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Grizzly bears, black bears, wolves, coyotes, cougars/ mountain lions,bobcats, wolverines, lynx, foxes, fishers and martens are the suite of carnivores that originally inhabited North America after the Pleistocene extinctions. This site invites research, commentary, point/counterpoint on that suite of native animals (predator and prey) that inhabited The Americas circa 1500-at the initial point of European exploration and subsequent colonization. Landscape ecology, journal accounts of explorers and frontiersmen, genetic evaluations of museum animals, peer reviewed 20th and 21st century research on various aspects of our "Wild America" as well as subjective commentary from expert and layman alike. All of the above being revealed and discussed with the underlying goal of one day seeing our Continent rewilded.....Where big enough swaths of open space exist with connective corridors to other large forest, meadow, mountain, valley, prairie, desert and chaparral wildlands.....Thereby enabling all of our historic fauna, including man, to live in a sustainable and healthy environment. - Blogger Rick

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Friday, April 21, 2017

Some great pictures and videos of Pumas, Bobcats and Ocelots captured by the National Geographic BIG CATS INITIATIVE---for your Friday enjoyment below

Big Cats on Camera

Big cats are magnificent, powerful creatures, with incredible stealth and hunting prowess. Their populations are in decline worldwide, caused by habitat loss and conflict with humans. The more we know about these magnificent, powerful animals, the better served the conservation community will be to protect them. (Learn how to help them through National Geographic’s Big Cats Initiative.)
Volunteer crews with my organization, Adventure Scientists, have captured mountain lions, ocelots and bobcats on camera traps, and found sign of lynx and snow leopard. We’ve used this information to help our research partners learn more about the wild places they study, from Costa Rica to Utah.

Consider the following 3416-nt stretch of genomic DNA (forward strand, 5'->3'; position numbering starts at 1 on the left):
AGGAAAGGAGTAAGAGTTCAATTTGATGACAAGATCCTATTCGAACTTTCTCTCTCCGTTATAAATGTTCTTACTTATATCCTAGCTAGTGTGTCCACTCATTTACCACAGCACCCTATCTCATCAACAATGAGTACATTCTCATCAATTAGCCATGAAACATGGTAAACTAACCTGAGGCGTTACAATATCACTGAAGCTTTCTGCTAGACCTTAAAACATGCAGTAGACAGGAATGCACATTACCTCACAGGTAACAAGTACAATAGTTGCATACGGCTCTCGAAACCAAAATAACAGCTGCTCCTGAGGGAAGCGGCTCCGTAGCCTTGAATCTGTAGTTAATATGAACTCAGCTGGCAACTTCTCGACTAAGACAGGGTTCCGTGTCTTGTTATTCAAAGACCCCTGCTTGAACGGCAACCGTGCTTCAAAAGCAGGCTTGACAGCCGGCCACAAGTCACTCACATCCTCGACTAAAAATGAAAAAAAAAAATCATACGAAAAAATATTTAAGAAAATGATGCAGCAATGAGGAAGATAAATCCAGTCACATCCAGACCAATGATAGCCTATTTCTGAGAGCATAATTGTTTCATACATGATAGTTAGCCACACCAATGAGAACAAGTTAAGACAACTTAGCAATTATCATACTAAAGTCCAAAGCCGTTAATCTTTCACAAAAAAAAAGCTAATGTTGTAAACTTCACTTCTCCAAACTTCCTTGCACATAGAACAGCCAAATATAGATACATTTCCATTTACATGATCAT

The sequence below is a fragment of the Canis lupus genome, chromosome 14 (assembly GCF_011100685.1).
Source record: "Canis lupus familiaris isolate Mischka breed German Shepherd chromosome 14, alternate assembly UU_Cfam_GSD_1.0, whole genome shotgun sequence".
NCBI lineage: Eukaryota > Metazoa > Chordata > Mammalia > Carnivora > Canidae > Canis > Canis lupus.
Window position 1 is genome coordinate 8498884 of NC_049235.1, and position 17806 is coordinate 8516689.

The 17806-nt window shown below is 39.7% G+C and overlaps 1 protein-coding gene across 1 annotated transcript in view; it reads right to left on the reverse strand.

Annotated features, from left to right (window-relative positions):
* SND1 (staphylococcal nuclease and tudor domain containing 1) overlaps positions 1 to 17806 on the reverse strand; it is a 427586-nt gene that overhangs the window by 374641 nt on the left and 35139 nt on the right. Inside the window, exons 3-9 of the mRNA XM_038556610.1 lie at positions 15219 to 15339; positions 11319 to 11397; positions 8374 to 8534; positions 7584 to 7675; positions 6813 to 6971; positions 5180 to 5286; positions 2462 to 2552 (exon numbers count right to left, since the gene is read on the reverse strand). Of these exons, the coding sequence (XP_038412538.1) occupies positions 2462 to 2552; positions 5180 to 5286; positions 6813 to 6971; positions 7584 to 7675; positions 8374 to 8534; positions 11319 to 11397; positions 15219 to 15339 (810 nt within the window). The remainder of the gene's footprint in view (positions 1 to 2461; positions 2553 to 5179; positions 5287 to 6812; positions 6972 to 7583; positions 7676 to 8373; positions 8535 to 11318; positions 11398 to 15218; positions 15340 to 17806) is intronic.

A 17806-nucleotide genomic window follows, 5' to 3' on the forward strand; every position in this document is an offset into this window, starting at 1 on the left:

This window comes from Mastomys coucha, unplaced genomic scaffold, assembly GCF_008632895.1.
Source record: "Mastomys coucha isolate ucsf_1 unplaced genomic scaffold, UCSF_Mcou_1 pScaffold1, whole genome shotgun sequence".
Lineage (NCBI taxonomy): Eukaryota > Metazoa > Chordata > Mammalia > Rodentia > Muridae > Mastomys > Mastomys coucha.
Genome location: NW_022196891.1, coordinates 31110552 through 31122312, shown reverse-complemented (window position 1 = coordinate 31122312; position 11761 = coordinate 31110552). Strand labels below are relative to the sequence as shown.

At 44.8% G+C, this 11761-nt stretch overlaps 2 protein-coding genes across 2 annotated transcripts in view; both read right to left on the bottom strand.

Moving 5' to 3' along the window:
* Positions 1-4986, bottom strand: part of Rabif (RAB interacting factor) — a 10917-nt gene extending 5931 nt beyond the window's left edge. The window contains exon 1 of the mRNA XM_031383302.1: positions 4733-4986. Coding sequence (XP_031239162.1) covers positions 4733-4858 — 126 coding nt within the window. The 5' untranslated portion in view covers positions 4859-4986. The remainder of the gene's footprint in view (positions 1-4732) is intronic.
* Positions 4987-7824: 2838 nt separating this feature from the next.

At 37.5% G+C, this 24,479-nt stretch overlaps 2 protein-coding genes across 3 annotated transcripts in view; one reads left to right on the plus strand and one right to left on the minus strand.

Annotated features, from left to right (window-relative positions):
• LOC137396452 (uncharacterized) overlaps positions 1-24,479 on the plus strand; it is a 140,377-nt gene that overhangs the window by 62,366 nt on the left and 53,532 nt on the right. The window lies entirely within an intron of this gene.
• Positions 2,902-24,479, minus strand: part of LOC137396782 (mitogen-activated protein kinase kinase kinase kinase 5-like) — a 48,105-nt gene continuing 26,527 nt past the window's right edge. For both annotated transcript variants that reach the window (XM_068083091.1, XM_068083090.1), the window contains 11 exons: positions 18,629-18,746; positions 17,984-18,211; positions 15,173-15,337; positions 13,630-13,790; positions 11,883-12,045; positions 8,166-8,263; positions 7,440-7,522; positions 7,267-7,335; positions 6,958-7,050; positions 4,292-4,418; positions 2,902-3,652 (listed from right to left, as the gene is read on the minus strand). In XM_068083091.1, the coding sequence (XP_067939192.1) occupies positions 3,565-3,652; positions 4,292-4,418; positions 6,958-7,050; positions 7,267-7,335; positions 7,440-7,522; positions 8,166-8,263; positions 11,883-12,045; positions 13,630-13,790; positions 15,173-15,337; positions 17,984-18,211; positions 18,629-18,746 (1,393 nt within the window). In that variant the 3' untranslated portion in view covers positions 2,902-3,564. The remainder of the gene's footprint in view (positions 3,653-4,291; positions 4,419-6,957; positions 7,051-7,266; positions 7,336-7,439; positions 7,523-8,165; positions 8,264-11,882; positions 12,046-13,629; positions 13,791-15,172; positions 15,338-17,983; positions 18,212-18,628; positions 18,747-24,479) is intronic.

Mountain LionSolitary animals, mountain lions live mostly in remote places and are rarely spotted by humans. Weighing in at 85-180 pounds and stretching 7-8 feet long, they hunt by ambush and kill with a powerful bite at the base of the skull, according to the Colorado Division of Wildlife. A typical male’s territory is 100-plus square miles, while females range less than 50. The crew caught this mountain lion on a camera trap while working on the American Prairie Reserve in northern Montana in the summer of 2015:

Another crew captured this lion (above) on camera in the Uinta-Wasatch-Cache National Forest of northeastern Utah:
mountain lion
Watch Puma video

BobcatNamed for its short bobbed tail, the bobcat is the most populous wildcat in North America, with 725,000-1,020,000 in the wild. At 10-28 pounds and up to 23 inches tall, they’re slightly smaller than lynx, their much less common relative. Early 20th century trapping nearly wiped out bobcats in the eastern and midwestern United States, where they’ve since recovered. We recorded this one in the Uintas:

view bobcat video

A team of ASC adventurers in Costa Rica caught this ocelot on a camera trap they set up at Reserva Playa Tortuga this summer. Nocturnal creatures, ocelots weigh up to 40 pounds and can live as long as 20 years. Also known as “painted leopards,” they climb and run with agility, and are good swimmers. The fur trade nearly drove ocelots to extinction, but today they have rebounded; even so, they’re threatened by habitat destruction, poaching and vehicle collisions

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